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WRNF may stake future funding on this year’s low campground visitation

Dennis Webb

In a summer of drought and fire, visitation at campgrounds in the White River National Forest is half of normal.

Forest visitation as a whole probably also is down about 50 percent, said WRNF spokeswoman Sue Froeschle.

And the decrease is occurring in a particularly bad year, because the WRNF is currently the subject of a recreation survey that will determine future budgeting.

“Our survey numbers will show far much less recreational use than we normally have,” said Froeschle.

The survey is conducted every five years. Forest Service officials are worried that budgeting based on a year in which extraordinary conditions reduce recreational use will make it hard to cover the costs associated with visitorship once it returns to normal.

Officials hope to receive some special consideration because of this season’s unusual nature.

The WRNF, like national forests elsewhere in Colorado and elsewhere in the West, has been hard-hit by drought and wildfire this year. Froeschle said low reservoirs have made it hard to put boats in the water and have diminished use of nearby campgrounds.

In the meantime, prospective campers also face bans on campfires and other fire restrictions, and frequently smoky skies due to wildfires.

The WRNF has closed some trails, roads and campgrounds due to fires, including the Coal Seam Fire in the Glenwood Springs area, the Spring Creek Fire north of New Castle, and the East Meadow Creek Fire off the Buford Road.

In addition, the size and destructive nature of many Colorado wildfires – Coal Seam burned down 29 homes and consumed some 12,000 acres – has scared off many tourists from visiting the state’s forests and other attractions.

The fires also are putting a strain on forest staffing and forcing reductions in some non-firefighting-related programs, because the Forest Service already has used up its firefighting budget for the fiscal year.

Froeschle said the low campground usage also will impact the concessionaires who run them and get a percentage of profits.

Colorado’s Pike National Forest shut down from June 10 until today because of the state’s largest wildfire in history, the Hayman Fire.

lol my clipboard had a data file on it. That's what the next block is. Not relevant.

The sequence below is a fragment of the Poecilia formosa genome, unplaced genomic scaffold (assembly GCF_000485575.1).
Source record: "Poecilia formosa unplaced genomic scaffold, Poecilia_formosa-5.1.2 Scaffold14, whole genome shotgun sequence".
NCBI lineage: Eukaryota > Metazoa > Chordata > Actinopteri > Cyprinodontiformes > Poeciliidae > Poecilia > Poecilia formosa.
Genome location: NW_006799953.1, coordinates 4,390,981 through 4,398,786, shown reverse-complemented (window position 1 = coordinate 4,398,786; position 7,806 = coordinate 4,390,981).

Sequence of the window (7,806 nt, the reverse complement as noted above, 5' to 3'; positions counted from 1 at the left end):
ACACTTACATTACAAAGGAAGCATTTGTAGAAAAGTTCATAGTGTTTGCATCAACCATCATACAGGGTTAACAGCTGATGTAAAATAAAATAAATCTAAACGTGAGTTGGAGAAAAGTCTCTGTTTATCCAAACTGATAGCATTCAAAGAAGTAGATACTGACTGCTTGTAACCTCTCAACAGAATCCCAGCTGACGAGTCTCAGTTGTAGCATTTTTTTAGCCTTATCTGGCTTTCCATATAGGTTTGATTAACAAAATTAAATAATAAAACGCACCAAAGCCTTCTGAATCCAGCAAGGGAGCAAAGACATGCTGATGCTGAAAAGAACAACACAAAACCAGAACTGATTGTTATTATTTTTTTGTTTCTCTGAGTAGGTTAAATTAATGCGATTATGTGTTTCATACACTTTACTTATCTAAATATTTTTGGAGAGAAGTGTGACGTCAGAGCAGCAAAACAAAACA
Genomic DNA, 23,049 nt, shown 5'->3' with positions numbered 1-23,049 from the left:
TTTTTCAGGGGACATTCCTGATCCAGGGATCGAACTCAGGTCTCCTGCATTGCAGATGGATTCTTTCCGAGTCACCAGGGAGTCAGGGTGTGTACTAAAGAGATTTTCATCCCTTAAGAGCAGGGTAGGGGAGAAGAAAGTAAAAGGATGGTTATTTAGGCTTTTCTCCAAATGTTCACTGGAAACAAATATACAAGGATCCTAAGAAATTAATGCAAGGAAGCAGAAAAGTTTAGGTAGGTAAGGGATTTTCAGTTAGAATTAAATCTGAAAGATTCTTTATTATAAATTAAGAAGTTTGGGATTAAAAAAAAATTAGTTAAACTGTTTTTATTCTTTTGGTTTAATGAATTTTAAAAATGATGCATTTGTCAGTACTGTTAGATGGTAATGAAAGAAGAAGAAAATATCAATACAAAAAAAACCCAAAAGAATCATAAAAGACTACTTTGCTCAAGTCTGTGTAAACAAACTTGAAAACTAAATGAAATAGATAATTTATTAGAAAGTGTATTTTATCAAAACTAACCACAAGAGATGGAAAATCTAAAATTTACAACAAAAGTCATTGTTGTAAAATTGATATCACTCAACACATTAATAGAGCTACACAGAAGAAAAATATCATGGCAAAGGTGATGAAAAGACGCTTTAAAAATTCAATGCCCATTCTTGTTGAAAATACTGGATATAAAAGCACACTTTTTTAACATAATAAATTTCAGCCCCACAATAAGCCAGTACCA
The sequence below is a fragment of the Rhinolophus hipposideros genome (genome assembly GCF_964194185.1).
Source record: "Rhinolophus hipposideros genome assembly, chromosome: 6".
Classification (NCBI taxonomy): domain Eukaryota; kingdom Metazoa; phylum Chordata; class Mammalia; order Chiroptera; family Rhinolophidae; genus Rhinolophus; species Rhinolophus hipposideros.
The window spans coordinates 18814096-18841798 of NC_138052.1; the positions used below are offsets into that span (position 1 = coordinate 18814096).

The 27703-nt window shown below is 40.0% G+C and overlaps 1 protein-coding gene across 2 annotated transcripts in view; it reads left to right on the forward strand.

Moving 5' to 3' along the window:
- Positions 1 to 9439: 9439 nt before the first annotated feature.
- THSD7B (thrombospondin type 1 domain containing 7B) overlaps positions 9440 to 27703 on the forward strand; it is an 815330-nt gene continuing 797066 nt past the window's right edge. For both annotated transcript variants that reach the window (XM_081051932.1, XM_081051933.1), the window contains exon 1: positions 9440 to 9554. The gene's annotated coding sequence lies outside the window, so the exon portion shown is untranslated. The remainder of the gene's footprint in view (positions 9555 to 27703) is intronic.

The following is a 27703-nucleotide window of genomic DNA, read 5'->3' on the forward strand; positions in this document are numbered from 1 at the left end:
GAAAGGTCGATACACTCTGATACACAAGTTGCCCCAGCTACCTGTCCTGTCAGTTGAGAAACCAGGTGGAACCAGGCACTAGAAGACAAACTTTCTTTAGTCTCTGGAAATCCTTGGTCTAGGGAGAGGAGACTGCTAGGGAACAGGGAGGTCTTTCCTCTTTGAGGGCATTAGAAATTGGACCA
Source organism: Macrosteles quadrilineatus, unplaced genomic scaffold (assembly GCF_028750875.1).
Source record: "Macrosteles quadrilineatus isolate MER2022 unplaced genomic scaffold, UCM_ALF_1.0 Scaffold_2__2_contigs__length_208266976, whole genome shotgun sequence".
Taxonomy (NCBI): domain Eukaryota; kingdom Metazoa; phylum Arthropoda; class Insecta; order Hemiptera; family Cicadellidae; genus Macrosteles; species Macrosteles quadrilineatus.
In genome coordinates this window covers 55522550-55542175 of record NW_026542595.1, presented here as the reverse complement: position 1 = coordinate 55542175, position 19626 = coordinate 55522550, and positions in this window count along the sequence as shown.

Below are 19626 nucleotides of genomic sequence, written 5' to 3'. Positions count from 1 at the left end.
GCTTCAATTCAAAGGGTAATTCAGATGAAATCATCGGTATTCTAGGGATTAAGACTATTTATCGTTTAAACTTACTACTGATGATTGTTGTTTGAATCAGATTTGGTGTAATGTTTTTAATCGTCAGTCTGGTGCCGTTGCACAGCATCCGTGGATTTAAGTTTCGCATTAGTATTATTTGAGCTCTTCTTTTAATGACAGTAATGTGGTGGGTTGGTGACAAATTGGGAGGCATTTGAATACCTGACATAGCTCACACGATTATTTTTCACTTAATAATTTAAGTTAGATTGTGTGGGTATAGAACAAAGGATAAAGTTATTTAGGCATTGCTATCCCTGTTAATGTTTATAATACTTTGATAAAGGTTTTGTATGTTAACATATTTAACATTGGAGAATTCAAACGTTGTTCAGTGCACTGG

The WRNF has an economic impact on area communities that rely on tourism, and Froeschle said a forestwide closure would be only a last resort that officials want to avoid.

“We would think long and hard before closing the forest. We probably would try to eliminate activities before going to closures,” she said.

Indeed, hikers, outfitters and others already are enduring restrictions in forest uses in some areas because of the fires. Froeschle said that outfitters don’t necessarily like the closures, but realize the necessity of them.

“They certainly understand, and that’s the risk of doing business,” she said.

She said many people planning to come to the area are calling the Forest Service to find out what they can and can’t do, and are generally understanding about the limitations on use.

“It’s pretty apparent when there’s smoke in the sky, what’s going on,” she said.

Not all the restrictions may be so obvious in terms of need. For example, the No Name Creek Trail in Glenwood Canyon has remained closed more than a month after the outbreak of the Coal Seam Fire, and long after smoke stopped being visible up the creek valley.

But the fire is not completely out, and Froeschle said the closure is needed because crews are still using the trail to access the fire.

She said officers are monitoring closed trails, roads and such to enforce the rules. The purpose is partly educational, and “most people are very, very responsive” to the Forest Service’s request for compliance, Froeschle said. However, a fine is likely to result in case of violations.

Meanwhile, the WRNF also is trying to educate forest users about the fire danger and restrictions, through the distribution of posters at venues such as this weekend’s Burning Mountain Festival in New Castle.

It reads, “If you don’t like camping without a campfire, think about camping without a forest,” Froeschle said.


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